A PAL Parent Story
“Oh, thank God I found the next of kin!” exclaimed the voice on my cell phone. My heart dropped – or did it stop? The frightening words I heard were my worst nightmare. We were traveling cross-country in our motorhome when the call came in.
Our journey with our son began more than 20 years ago, though we didn’t realize we were even on the journey for many of those early years. It was just “normal” kid stuff. It was just another “phase”. What is “normal” anyway when it comes to kids? Defiance? Skipping school? Drugs? Drinking? Any of these things in moderation I suppose would be considered “normal” kid behavior. At what point do we begin to be concerned?
How about a 6 pack (or more) for breakfast? What about draining every drop of liquor in the cabinet? Our daughter finding her brother drooling and near death after huffing chemicals in the garage? I’m not really sure when it progressed to such a degree. It seemed to be years, yet it felt as though it was just overnight.
When he was 17 things had gotten extreme and he was continuing to spiral out of control. We feared for his life, and felt we were running out of time. Soon he would be 18 and we would no longer have any leverage (we thought), so we opted to trick him into treatment. On the premise of a temporary job out of state he flew to Utah where he was then taken basically screaming and fighting into a treatment facility.
He stayed there for 10 months and seemed to have an amazing recovery experience. We were invited to visit a couple of times, but the program did not include support or education for the families and loved ones. He graduated from the program and returned home. We enrolled him in his old high school so he could finish his senior year. We were thrilled — he was cured! (Or rather, we were naive enough at the time to believe that.)
Well, it didn’t take us long to fall back into the same familiar roles. He started drinking again. He failed his senior year. He was disrespectful. He would not contribute to the household, and he began to sleep most of the day. Still we kept trying to “help” him into recovery. This went on for years. But in retrospect, did he really have any motivation to change? He had a comfortable place to sleep, and a fridge full of food.
Then he got a girlfriend (motivation) and they moved a few hours away. I was happy for a time, but then began to miss him. It lasted another few years, but then a bad breakup… so of course he needed his mommy to take care of him! So back home once again. AGAIN the same old roles. As they say, if nothing changes, nothing changes. We were living proof of that! Groundhog Day — back to the same old destructive roles.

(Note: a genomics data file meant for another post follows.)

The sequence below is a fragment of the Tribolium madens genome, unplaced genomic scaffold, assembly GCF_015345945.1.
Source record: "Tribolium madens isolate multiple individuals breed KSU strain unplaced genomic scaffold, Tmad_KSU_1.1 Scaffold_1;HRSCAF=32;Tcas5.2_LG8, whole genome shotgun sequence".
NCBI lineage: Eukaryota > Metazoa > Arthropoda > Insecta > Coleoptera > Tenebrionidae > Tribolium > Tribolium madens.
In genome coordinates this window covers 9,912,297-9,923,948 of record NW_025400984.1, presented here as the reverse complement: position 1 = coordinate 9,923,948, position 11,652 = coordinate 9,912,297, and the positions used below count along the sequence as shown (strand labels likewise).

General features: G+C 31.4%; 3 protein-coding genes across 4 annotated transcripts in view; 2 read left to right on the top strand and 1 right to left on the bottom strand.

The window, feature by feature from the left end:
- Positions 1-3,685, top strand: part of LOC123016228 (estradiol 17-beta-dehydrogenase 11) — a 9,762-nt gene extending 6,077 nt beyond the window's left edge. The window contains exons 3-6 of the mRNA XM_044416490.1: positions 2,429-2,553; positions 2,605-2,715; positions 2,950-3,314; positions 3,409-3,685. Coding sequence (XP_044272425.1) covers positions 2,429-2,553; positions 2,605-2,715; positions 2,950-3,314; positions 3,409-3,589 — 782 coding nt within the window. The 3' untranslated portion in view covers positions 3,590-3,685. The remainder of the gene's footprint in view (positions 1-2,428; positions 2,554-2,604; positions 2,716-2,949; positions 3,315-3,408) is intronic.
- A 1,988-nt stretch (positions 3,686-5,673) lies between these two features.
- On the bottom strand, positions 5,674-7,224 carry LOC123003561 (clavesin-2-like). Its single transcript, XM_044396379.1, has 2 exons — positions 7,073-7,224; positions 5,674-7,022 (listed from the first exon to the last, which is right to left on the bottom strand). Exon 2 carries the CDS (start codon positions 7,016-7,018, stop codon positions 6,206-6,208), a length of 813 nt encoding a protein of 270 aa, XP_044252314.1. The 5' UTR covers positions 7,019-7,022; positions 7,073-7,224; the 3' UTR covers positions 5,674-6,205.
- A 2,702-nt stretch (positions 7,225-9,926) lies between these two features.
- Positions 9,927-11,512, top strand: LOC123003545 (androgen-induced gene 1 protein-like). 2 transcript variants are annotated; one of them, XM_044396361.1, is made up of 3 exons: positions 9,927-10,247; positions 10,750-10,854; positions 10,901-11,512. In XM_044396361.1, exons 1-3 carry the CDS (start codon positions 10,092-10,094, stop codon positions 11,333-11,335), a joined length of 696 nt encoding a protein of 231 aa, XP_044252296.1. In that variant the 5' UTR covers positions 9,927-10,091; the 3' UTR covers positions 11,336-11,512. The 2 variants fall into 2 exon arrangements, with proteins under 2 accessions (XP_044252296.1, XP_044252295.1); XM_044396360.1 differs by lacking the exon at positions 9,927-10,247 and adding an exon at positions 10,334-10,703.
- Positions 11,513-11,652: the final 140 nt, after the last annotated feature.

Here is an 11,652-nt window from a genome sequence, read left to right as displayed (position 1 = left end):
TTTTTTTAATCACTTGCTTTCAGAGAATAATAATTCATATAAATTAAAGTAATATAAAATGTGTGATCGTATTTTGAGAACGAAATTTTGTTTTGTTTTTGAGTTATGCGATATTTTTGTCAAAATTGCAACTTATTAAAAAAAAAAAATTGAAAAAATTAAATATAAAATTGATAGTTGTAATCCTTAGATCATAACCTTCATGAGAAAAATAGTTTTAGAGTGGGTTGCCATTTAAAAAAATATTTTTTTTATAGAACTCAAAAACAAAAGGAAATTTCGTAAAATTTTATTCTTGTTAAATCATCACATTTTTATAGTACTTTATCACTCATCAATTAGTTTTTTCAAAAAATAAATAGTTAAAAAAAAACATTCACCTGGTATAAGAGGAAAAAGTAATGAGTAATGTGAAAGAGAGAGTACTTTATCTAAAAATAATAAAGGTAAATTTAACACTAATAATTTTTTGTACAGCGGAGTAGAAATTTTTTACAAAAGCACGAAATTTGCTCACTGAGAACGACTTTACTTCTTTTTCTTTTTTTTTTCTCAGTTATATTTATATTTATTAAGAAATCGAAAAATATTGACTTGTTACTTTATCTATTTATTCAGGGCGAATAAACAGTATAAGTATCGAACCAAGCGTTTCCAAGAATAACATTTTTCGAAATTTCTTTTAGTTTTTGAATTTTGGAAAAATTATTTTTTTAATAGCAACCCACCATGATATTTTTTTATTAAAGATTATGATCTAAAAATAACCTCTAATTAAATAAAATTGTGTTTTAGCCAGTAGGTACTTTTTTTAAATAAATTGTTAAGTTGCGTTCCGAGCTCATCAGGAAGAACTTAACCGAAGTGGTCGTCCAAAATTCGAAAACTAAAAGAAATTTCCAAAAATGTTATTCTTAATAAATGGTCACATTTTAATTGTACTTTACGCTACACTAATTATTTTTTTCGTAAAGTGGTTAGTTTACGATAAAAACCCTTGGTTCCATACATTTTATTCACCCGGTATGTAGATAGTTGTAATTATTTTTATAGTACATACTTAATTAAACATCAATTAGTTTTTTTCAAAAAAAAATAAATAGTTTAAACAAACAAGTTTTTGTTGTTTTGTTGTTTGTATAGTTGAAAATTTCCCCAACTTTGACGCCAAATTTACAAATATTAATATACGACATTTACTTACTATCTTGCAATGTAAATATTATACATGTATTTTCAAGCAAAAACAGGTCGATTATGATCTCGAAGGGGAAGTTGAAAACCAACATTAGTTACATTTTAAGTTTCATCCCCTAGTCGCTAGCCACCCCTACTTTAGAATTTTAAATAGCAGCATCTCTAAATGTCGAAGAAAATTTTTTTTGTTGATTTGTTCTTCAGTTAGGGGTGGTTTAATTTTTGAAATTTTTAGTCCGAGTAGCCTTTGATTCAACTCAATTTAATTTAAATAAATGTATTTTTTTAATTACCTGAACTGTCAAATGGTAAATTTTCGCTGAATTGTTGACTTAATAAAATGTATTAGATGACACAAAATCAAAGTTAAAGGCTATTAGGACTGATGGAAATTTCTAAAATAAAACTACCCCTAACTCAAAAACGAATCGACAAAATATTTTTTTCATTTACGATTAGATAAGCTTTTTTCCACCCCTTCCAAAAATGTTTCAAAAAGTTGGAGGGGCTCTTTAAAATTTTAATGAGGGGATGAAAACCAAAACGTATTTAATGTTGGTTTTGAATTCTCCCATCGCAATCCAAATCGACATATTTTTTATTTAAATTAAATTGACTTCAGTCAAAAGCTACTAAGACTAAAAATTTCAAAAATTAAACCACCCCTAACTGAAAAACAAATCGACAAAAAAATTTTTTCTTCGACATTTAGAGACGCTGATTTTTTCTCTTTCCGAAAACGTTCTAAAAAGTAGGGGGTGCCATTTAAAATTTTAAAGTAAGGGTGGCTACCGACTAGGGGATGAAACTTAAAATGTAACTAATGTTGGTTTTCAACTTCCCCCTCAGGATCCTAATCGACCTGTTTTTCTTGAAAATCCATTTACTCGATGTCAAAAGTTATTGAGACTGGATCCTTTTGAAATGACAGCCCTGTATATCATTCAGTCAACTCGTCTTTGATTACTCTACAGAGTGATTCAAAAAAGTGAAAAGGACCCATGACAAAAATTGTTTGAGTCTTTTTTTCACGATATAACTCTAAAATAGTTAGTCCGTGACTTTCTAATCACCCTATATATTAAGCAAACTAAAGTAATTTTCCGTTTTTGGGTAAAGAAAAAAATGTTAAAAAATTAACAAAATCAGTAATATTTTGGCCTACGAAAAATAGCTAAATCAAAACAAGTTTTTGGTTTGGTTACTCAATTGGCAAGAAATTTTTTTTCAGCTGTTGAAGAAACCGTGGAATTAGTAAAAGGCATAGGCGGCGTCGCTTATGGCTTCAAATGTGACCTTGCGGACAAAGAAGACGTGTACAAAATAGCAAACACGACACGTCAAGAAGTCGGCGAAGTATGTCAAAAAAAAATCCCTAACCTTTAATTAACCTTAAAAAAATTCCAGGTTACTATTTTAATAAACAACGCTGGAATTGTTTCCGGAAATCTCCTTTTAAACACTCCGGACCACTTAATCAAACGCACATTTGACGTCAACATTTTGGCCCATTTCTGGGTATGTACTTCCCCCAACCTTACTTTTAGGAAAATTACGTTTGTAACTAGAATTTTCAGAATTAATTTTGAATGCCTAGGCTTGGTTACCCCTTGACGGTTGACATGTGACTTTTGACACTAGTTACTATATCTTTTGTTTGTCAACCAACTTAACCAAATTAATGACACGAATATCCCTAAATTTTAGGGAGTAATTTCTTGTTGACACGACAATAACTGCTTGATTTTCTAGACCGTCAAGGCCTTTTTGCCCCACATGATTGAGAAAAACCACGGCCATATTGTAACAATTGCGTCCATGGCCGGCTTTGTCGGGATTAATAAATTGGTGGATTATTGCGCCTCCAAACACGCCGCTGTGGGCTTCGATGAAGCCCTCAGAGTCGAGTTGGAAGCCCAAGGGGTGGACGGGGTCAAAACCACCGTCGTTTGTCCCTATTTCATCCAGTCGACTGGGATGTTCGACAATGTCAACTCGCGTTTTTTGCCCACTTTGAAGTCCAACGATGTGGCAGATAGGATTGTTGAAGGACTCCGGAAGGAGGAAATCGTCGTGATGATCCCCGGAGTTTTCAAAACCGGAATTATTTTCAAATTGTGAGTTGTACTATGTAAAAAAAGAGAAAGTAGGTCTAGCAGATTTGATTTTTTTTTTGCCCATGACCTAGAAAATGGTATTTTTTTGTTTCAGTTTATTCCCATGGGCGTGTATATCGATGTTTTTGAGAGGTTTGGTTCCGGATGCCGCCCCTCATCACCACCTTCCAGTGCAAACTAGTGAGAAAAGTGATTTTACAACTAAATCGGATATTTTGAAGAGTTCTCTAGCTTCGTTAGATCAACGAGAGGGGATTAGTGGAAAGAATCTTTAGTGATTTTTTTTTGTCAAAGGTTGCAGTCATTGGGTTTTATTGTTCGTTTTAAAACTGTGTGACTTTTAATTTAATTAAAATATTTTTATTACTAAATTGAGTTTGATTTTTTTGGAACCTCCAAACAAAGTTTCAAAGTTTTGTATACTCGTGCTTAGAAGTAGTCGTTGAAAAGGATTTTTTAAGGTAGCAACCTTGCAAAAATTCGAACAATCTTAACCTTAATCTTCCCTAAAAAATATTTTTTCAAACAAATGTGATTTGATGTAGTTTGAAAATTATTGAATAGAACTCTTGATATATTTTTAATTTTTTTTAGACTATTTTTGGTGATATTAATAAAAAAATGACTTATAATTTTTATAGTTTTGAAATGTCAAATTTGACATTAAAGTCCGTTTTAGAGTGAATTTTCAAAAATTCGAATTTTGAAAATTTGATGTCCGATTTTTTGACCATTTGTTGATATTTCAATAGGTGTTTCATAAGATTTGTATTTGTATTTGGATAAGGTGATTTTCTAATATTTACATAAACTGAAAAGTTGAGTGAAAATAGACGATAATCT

I’m not even sure how much time passed, but he next moved out of state to live with some relatives. He was gone about four years, and then, yep, WE LET HIM MOVE BACK HOME AGAIN! We still were not educated in addiction and because of this, he, in his disease, was continuing to manipulate us. We were not done over-helping yet. We next decided to get him an apartment. I painstakingly and lovingly furnished it. I even painted it. Of course we paid the first few months, and then when he “couldn’t” make the payments, we were always there. He eventually lost it and everything in it.
It wasn’t until we found PAL and began to educate ourselves that things began to finally change. As we learned and practiced the GEMS with each other, it became easier to use them with our son and create the boundaries that had been lacking for so long. We began to see that by over-helping him, we had in fact actually contributed to his disease. We devoured The Four Seasons of Recovery by Mike Speakman and countless other books. We became PAL facilitators. It has taken time and practice, but we have learned to lovingly speak the truth to our son. We now have healthy boundaries with him, and we know the difference between helping and enabling.
As we traveled in our motorhome that summer day, we did not turn around, and our son did not die. The well-meaning ER nurse on the phone it seems had prematurely declared our son’s death, as the hospital doctor had accidentally overdosed him on Narcan. We continued on our journey believing that this was not the end, and that God had bigger plans in mind.
I think the most important lesson that I have learned over these troubled years is that I cannot live in fear. I must live in faith. Choices and decisions made in fear are usually not very rational. I have given my son to God and trust that He has a special journey carved out just for him. Although he continues to struggle and has not yet found recovery, we have recently witnessed an increase in his maturity level and he appears to be taking some responsibility for his actions. We do, however, remain in the Hope Hotel lobby. We will always love him unconditionally, and we have faith that he will figure it out – in God’s time. As for us, we have found that it really is possible to find the JOY in our lives, regardless of the choices of our loved ones.